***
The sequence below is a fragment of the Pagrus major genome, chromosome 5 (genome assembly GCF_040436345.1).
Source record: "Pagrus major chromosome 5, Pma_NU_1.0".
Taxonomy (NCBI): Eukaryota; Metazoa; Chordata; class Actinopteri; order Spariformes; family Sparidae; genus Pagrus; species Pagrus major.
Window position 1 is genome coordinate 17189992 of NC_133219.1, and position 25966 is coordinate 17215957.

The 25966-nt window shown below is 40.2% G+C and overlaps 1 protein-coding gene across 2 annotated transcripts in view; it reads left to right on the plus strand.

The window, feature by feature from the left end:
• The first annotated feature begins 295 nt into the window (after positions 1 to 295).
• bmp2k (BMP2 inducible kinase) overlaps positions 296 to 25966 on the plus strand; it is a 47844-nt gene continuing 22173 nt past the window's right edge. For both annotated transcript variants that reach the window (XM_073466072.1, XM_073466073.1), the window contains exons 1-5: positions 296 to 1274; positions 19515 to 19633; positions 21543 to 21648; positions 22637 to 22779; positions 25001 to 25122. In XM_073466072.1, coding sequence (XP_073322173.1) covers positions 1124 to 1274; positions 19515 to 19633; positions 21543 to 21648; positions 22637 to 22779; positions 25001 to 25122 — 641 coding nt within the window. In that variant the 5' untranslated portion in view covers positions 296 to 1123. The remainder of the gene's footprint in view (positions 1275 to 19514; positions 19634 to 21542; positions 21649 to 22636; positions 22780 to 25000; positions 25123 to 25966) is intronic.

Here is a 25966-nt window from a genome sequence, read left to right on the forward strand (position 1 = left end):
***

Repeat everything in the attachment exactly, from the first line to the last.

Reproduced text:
The sequence below is a fragment of the Pagrus major genome, chromosome 5 (genome assembly GCF_040436345.1).
Source record: "Pagrus major chromosome 5, Pma_NU_1.0".
Taxonomy (NCBI): Eukaryota; Metazoa; Chordata; class Actinopteri; order Spariformes; family Sparidae; genus Pagrus; species Pagrus major.
Window position 1 is genome coordinate 17189992 of NC_133219.1, and position 25966 is coordinate 17215957.

The 25966-nt window shown below is 40.2% G+C and overlaps 1 protein-coding gene across 2 annotated transcripts in view; it reads left to right on the plus strand.

The window, feature by feature from the left end:
• The first annotated feature begins 295 nt into the window (after positions 1 to 295).
• bmp2k (BMP2 inducible kinase) overlaps positions 296 to 25966 on the plus strand; it is a 47844-nt gene continuing 22173 nt past the window's right edge. For both annotated transcript variants that reach the window (XM_073466072.1, XM_073466073.1), the window contains exons 1-5: positions 296 to 1274; positions 19515 to 19633; positions 21543 to 21648; positions 22637 to 22779; positions 25001 to 25122. In XM_073466072.1, coding sequence (XP_073322173.1) covers positions 1124 to 1274; positions 19515 to 19633; positions 21543 to 21648; positions 22637 to 22779; positions 25001 to 25122 — 641 coding nt within the window. In that variant the 5' untranslated portion in view covers positions 296 to 1123. The remainder of the gene's footprint in view (positions 1275 to 19514; positions 19634 to 21542; positions 21649 to 22636; positions 22780 to 25000; positions 25123 to 25966) is intronic.

Here is a 25966-nt window from a genome sequence, read left to right on the forward strand (position 1 = left end):